favorite head cement

Discussion in 'Fly Tying' started by P-FITZ98, Jan 2, 2008.

  1. mjyp New Member

    Posts: 16
    corn country illinois
    Ratings: +0 / 0
    if you are tying for fishing as opposed to show, 5 second nail glue is sweet. manicurists use it and can be found in any walgreens.

    also loctite has a glue that comes with a brush that is just as good, fast drying when you are in mass tying mode
  2. Jim Wallace Smells like low tide

    Posts: 5,635
    Somewhere on the Coast
    Ratings: +539 / 0
    Hell, i went in and picked up some clear Sally Hansons while I was wearing a stocking cap with an "All About the Fly" logo on it and the redneck gal behind the counter (who's never heard of that fly shop) smiled at me like she thought I was gay or something. :rofl: I told her I used it on the heads of my flies, and she said, "O.K....whatever blows yer skirt up." I should have bought it in the next county. Damn! good stuff, works great.

    I'm going to get some softex.
  3. chadk Be the guide...

    Posts: 5,057
    Snohomish, WA.
    Ratings: +41 / 0
    Is that pretty standard with most of you? Holding lead wraps in place via some kind of glue\cement?

    I find that a thin base layer of thread under and then over works better for me. Thoughts?
  4. Jeff Hale B.I.G.F.F.

    Posts: 641
    Bainbridge Island, WA
    Ratings: +27 / 0
    I agree with Chad, I wrap the hell out of mine with thread. But, i think applying a layer of cement on top of the lead and thread wraps would even make it stronger.
  5. FT Active Member

    Posts: 1,239
    Burlington, WA
    Ratings: +100 / 0
    A layer of loose, open thread wraps followed by wrapping the lead wire and then putting loose, open thread wraps over the lead with glue applied last will hold them in place with a lot less hassle and a lot less thread.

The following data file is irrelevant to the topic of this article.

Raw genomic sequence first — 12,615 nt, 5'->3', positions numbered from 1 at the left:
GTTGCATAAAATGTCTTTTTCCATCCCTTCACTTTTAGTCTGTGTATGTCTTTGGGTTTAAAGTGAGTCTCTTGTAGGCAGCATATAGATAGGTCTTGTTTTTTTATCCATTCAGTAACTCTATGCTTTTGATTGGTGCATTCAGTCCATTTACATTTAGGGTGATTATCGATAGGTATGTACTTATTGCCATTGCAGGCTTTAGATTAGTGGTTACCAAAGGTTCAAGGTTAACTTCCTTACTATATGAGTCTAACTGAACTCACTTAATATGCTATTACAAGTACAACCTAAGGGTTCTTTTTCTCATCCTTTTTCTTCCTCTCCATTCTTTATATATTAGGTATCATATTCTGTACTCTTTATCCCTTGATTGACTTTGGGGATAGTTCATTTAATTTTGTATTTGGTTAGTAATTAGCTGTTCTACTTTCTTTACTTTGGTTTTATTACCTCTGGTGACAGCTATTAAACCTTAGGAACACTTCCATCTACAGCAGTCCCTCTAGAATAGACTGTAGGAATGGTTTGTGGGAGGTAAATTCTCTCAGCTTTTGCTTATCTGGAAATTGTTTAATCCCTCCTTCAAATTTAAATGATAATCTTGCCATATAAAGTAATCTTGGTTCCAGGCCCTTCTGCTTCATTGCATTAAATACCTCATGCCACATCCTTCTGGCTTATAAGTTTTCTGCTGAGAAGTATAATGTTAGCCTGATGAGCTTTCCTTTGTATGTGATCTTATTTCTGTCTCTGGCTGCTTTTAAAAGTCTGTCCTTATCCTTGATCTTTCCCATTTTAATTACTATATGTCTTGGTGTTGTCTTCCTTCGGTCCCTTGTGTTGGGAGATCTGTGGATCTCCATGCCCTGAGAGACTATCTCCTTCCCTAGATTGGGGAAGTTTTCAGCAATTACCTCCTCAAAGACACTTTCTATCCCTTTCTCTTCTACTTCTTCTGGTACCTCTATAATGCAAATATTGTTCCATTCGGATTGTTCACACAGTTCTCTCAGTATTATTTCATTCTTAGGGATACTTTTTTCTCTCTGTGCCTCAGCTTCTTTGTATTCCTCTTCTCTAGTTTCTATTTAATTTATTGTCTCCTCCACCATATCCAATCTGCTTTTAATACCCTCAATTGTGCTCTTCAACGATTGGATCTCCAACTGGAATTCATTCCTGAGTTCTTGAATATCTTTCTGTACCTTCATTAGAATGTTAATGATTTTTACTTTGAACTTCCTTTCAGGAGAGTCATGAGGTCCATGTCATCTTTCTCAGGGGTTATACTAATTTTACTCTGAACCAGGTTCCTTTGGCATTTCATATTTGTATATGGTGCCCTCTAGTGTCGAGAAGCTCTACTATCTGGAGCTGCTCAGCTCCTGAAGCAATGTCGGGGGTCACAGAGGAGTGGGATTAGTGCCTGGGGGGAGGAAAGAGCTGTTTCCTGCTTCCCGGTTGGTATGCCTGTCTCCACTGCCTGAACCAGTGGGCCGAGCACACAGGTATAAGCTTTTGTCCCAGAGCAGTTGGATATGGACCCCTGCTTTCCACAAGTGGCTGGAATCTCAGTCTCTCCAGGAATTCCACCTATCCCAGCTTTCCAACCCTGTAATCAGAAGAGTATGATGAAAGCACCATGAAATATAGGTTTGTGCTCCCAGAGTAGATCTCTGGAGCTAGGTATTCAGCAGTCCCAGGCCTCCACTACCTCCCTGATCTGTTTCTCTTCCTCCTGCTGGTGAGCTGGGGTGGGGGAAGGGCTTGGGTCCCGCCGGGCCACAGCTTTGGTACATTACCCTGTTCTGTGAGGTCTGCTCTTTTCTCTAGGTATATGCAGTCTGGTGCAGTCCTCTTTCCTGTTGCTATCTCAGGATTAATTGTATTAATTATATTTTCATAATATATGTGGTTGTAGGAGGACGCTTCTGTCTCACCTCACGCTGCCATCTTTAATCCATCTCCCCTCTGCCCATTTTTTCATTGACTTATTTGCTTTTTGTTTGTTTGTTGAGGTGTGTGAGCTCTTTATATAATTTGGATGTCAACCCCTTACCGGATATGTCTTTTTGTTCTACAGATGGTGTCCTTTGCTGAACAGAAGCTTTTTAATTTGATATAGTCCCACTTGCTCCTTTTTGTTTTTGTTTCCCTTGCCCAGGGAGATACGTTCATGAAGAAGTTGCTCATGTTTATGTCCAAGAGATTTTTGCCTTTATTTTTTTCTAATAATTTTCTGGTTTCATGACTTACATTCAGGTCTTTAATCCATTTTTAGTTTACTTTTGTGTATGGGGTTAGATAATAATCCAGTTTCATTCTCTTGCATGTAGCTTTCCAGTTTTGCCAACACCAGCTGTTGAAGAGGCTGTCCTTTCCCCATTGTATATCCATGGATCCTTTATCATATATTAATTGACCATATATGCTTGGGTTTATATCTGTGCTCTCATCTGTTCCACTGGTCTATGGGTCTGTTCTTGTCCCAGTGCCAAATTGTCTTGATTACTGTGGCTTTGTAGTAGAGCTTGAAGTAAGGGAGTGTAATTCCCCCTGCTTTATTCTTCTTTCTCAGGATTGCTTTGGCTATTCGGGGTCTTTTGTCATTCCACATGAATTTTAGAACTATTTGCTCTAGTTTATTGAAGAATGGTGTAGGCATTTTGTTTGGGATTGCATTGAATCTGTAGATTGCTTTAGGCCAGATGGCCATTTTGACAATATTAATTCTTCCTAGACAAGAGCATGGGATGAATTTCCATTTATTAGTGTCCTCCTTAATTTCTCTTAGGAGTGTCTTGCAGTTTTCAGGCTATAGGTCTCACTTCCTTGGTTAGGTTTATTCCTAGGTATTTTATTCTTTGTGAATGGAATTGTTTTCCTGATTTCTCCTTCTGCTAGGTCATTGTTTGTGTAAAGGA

If you want to hold lead wire without first putting open spiral thread wraps as a base under the lead wire, you will need to glue the lead wire in place with super glue, or it will turn around the hook.
  6. slippery_whippet Member

    Posts: 229
    Sedro Woolley, WA
    Ratings: +0 / 0
    You da man Jimbo!
  7. chadk Be the guide...

    Posts: 5,057
    Snohomish, WA.
    Ratings: +41 / 0
    Interesting - I seem to be able to keep the lead in place just fine with only loose thread wraps above and below.

    I also add lead wraps to bare hooks at times and have no problem with it slipping as long as I grab both tag ends and keep the tenstion tight the whole time.

    Glue just manages to get on my thread, fur, feathers, etc, smells, and makes me put down one tool to pick up the glue and adds just more steps. But again, that's just me. We all have our own way of doing things...
  8. tahuyamg tahuyamg

    Posts: 227
    not sure
    Ratings: +8 / 0
    Sally Hanson for me as well. When I fist buy it I cut off about half of the bristles and then cut a 30 degree angle on the brush...
  9. Jesse Member

    Posts: 35
    Arlington,Washington.
    Ratings: +0 / 0
    Toluene will thin Sally Hanson. It can also be used to thin Goop E6000 adhesive which rresults in an inexpensive flexament substitute.